Colorado State’s New 78,000-Square-Foot High-Tech Science Building is Changing Curriculum, Improving Student Learning

Colorado State University President Albert C. Yates will lead a celebration at 10 a.m. on Friday commemorating the university’s Chemistry/Biosciences Hall, the state’s newest and most advanced facility dedicated to undergraduate education. The unique layout and advanced facilities of the five-story, 78,000-square-foot structure, funded by a $20 million appropriation from the Colorado Legislature, are changing the way students learn science.

The new science hall houses the latest in technology and safety equipment. The facility includes 26 student laboratories and connected lecture rooms for undergraduate lab courses in chemistry, biology, biochemistry and the university’s recently expanded life sciences core curriculum. The building also accommodates chemical engineering and biomedical sciences (pre-med) courses.

Built to improve instruction, incorporate advances in information technology, address safety issues and meet increased demand for science courses, the building was designed in large part by faculty to meet the needs of undergraduates. There are no faculty offices and no graduate courses taught in the new building.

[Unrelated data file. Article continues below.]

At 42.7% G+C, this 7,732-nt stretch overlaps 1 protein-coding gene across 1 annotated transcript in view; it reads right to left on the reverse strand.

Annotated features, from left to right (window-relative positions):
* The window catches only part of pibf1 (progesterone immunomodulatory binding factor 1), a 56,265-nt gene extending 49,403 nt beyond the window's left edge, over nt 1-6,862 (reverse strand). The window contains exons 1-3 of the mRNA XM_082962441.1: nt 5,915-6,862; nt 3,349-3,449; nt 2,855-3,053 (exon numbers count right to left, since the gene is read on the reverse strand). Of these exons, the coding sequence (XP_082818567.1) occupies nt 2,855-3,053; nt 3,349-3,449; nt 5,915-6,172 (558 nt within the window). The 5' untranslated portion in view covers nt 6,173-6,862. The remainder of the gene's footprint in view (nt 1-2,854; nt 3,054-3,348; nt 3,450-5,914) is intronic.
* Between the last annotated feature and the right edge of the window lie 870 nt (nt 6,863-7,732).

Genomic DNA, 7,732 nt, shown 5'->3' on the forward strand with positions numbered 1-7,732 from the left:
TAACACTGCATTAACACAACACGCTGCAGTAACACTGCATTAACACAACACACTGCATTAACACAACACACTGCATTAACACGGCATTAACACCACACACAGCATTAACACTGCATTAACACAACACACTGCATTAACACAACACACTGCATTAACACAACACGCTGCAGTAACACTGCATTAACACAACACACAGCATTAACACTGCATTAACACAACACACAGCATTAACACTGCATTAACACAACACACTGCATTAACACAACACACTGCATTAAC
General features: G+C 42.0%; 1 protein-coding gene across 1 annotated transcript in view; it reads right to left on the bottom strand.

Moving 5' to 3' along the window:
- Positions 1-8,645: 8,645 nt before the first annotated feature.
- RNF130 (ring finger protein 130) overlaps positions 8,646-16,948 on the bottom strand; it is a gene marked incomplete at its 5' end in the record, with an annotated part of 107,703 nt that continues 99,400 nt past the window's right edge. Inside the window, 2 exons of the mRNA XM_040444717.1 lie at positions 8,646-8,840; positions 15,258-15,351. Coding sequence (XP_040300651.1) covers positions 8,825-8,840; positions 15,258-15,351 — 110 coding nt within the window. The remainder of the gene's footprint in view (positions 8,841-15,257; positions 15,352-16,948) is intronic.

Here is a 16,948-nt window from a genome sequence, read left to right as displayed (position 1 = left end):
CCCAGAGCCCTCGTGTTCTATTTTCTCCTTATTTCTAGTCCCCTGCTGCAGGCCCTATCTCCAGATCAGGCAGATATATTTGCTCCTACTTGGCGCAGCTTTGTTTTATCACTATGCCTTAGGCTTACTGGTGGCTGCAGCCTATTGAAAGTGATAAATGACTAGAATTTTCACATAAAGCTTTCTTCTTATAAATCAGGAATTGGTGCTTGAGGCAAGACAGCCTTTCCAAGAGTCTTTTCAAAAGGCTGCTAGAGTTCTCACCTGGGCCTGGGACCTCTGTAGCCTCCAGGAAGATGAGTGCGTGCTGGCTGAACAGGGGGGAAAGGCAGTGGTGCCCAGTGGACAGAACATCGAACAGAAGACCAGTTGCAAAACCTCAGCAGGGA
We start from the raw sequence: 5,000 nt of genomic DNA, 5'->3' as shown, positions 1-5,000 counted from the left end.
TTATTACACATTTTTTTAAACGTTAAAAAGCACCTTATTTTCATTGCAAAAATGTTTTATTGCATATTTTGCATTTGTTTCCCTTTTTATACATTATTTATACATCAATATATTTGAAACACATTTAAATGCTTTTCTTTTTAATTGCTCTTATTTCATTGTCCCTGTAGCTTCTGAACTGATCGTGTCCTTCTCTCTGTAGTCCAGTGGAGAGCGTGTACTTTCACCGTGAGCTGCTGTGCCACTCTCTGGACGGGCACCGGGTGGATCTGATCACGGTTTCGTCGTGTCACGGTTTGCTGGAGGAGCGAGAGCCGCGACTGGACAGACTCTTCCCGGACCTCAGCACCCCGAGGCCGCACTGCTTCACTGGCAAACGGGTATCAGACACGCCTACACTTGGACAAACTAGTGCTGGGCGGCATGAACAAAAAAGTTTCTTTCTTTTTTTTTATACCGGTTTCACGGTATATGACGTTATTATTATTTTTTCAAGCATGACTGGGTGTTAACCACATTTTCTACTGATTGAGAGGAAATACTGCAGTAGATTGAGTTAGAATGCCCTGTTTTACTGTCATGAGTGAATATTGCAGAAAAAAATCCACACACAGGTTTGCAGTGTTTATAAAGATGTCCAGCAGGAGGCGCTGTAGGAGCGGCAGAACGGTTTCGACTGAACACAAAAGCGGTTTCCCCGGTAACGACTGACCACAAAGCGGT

"The Chemistry/Biosciences Hall was designed to create the best and safest learning environment for students," said Rick Miranda, dean of the College of Natural Sciences. "The majority of Colorado State students will benefit from the facility as the bulk of the university’s required service courses will be taught in the new building."

The key advantage of the building is its design and the integration of lab, lecture and recitation. All laboratories are connected with breakout classrooms. The building also includes advanced computer labs to enhance the learning process.

"The building’s unique design is leading to beneficial changes in course structures as each period can now be designed differently to split up lab, classroom and computer room time accordingly to provide the best educational experience," said chemistry Professor Louis Hegedus. "The layout and advanced facilities are changing the way science is taught and allowing students to make immediate connections between lecture and lab."